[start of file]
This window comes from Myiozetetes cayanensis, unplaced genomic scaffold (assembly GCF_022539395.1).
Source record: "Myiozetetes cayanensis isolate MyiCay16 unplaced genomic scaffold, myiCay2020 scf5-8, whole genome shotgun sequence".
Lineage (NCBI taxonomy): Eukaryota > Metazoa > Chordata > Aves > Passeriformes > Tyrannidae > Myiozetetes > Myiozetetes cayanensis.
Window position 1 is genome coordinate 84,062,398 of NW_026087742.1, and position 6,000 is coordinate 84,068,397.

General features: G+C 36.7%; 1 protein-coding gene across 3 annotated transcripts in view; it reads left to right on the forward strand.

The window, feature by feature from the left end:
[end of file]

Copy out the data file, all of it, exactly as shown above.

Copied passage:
This window comes from Myiozetetes cayanensis, unplaced genomic scaffold (assembly GCF_022539395.1).
Source record: "Myiozetetes cayanensis isolate MyiCay16 unplaced genomic scaffold, myiCay2020 scf5-8, whole genome shotgun sequence".
Lineage (NCBI taxonomy): Eukaryota > Metazoa > Chordata > Aves > Passeriformes > Tyrannidae > Myiozetetes > Myiozetetes cayanensis.
Window position 1 is genome coordinate 84,062,398 of NW_026087742.1, and position 6,000 is coordinate 84,068,397.

General features: G+C 36.7%; 1 protein-coding gene across 3 annotated transcripts in view; it reads left to right on the forward strand.

The window, feature by feature from the left end: